Every visa officer a law unto himself

By Calvin Godfrey, TN News

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The arrest of consular officer Michael T. Sestak has left everyone wondering what changes, if any, will come to the United States' deeply flawed system for evaluating visa applications

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The Santa Fe International Folk Art Market kicked off this week without three Red Dao embroiderers from northern Vietnam. The impoverished women were fully sponsored and funded for the trip, which could have brought their village much-needed attention and funding. Last year, the average booth at the nonprofit event took in $18,200 - 90 percent of which was brought home by the vendors. The women could not go because they were twice denied tourist visas by US Embassy in Hanoi. Photo: Bob Smith and Jim Arndt 
Thousands of people walked into the Santa Fe International Folk Art Market last week looking for a Red Dao woman from northern Vietnam, but the smiling full-faced artisan on their tickets wasn't anywhere to be seen.
On July 1, she and two other embroiderers from the village of Ta Phin took an overnight train from Sa Pa to Hanoi carrying a load of handmade garments some of which had taken up to a year to complete.
The next day, they presented their official invitations to a consular officer, along with their passports, which they'd just received a few days before.
They seemed like shoe-ins.
More than 500 artists from around the world had applied for a chance to sell goods and solicit sponsorship at the nonprofit event; only 140 were invited to participate. The market's organizers had even chosen to print a photo of one of the Vietnamese women on 30,000 tickets.
Apparently, none of this impressed the consular officer who rejected their application.
"It's just outrageous," said Mark Rapoport, a pediatrician based in Hanoi who sponsored their application and advanced them money for their trip. "These women can't read English, they can't write English, they make US$100 a year. One had never been to Hanoi a few hundred kilometers from their village. Are they really likely to step off a plane in New Mexico and say, 'I think I'll stay here'?"
Rapoport and a group of American veterans believed the consulate had made a mistake and appealed the decision.
During a fourth of July function at the embassy, Vietnam War veteran Chuck Searcy approached Ambassador David Shear.
"The ambassador was sympathetic," Searcy said. "But he said he couldn't interfere in a visa application process."
The women were granted a second two-minute interview the following day.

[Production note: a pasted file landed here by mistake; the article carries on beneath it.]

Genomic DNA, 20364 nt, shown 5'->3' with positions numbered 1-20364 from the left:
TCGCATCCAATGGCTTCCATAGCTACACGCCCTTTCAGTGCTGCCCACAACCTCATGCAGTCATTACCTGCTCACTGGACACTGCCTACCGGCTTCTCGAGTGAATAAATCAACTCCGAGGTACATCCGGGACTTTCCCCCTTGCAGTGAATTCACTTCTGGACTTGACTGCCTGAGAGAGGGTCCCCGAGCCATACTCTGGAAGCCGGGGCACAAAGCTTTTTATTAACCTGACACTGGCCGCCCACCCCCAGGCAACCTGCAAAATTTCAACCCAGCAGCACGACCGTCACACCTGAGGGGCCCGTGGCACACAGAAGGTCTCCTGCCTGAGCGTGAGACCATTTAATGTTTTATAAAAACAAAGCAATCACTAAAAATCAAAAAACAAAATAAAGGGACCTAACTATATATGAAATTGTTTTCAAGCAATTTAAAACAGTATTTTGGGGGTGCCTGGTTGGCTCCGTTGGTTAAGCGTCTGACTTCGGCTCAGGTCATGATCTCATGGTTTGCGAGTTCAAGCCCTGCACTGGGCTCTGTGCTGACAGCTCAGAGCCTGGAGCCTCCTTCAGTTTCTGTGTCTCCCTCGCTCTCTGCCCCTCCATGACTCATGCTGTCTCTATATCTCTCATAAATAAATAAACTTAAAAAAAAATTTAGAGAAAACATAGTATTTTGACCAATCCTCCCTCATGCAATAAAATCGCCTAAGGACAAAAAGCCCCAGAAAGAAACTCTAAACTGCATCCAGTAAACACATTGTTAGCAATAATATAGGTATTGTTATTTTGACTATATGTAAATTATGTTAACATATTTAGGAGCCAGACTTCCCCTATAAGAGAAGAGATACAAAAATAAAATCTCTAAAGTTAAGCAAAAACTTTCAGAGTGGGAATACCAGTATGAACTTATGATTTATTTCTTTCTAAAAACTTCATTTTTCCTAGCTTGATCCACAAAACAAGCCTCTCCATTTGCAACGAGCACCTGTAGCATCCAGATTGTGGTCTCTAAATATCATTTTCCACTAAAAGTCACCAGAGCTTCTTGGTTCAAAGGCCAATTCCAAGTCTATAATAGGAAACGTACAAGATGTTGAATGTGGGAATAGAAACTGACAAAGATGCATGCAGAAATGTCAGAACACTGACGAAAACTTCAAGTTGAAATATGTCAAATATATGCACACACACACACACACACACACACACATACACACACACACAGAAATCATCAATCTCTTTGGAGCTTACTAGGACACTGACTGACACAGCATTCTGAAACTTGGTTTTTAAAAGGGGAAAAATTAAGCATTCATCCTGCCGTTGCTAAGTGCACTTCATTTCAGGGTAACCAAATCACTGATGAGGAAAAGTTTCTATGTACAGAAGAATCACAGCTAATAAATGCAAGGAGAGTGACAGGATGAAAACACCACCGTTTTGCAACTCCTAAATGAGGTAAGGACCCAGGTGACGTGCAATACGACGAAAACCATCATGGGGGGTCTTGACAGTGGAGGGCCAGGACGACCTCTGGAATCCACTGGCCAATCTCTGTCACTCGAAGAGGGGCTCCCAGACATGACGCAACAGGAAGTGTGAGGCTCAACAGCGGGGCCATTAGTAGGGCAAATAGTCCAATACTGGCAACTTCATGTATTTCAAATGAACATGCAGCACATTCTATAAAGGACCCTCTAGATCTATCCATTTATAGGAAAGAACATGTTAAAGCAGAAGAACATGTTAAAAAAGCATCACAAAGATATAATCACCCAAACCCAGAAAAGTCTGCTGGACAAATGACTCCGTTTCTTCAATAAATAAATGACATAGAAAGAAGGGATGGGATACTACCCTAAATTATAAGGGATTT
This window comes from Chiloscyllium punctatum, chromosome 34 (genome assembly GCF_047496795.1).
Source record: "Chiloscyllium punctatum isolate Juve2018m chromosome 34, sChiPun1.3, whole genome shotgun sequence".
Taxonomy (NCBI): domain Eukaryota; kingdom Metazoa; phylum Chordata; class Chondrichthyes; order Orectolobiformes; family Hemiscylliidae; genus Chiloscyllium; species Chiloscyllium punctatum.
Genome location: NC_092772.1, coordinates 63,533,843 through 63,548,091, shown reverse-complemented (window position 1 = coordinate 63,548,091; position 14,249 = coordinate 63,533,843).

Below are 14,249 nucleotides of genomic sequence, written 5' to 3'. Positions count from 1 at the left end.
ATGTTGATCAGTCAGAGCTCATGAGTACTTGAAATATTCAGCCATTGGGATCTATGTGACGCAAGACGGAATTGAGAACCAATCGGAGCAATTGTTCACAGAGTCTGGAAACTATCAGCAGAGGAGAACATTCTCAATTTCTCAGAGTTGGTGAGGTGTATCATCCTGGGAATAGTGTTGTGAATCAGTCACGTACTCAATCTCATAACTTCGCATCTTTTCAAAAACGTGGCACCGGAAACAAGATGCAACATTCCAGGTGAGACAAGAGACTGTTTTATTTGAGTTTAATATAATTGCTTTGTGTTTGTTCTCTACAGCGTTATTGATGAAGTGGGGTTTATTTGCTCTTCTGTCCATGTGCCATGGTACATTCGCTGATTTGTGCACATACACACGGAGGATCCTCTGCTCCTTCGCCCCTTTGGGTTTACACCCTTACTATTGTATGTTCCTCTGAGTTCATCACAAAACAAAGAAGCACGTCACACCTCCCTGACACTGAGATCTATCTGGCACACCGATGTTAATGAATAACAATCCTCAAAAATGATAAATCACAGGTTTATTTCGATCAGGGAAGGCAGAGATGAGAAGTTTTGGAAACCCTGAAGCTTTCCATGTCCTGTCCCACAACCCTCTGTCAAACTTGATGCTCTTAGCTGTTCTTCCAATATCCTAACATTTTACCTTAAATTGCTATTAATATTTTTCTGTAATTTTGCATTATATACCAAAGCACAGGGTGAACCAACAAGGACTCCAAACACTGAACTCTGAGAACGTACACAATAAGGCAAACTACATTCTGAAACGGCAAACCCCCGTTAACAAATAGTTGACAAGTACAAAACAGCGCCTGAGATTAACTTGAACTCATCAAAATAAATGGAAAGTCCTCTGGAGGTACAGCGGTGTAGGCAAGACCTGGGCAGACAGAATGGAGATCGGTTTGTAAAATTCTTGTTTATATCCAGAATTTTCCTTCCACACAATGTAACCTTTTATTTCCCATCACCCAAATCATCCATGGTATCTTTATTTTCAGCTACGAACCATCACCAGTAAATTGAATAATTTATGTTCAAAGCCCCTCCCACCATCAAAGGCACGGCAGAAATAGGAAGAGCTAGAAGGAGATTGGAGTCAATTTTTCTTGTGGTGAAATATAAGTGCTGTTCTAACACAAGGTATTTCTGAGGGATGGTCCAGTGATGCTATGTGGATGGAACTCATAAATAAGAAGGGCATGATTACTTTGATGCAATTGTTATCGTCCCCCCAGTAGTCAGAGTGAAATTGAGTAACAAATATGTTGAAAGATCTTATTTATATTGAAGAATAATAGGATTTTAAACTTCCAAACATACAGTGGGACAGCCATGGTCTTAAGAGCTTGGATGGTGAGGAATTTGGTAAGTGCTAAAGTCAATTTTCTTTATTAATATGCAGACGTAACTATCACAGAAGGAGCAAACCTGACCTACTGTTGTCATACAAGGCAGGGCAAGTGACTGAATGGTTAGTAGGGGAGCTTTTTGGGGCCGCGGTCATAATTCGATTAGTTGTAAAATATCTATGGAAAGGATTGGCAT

"They said, 'Ta Phin is our life. This is the home of our ancestors, we cannot leave. We wouldn't think about it'," said Searcy, who assisted them with the process.
Once again, a consular officer turned them down, concluding that they could not demonstrate sufficient family, social, and economic ties that would require them to return home.
"Ties is all these people have," Rapoport said via telephone. "They are probably the three people in Vietnam least likely to overstay their visa."
A spokesperson for the embassy said he could not comment on the case due to the Privacy Act, but the law speaks for itself.
Consular absolutism
"A consular officer's decision isn't even reviewable by the Secretary of State," said Brent Rennison, an immigration attorney in Portland who is engaged in a long fight to overthrow the antiquated legal doctrine known as Consular Nonreviewability or consular absolutism.
The doctrine was born, more or less, in 1894 when a man named Fong Yue Ting unsuccessfully challenged a congressional law that singled out Asians for unfavorable immigration treatment.
No one has succeeded in challenging a visa rejection ever since.
Last year, a federal judge tossed out Rennison's class action lawsuit against the State Department in general and the US Consulate in Ho Chi Minh City, in particular, because the government had granted his clients visas by the time it got to court.
Rennison's case attempted to challenge the government's approach to K-1 visas also known as "fiancé visas."
When an American and a foreigner get engaged, they must prove that their relationship is genuine in order for the foreign fiancé to enter the US. When consular officers choose to flag a genuine relationship as a sham marriage they don't have to justify their split-second decisions in writing; lawyers cannot really get involved.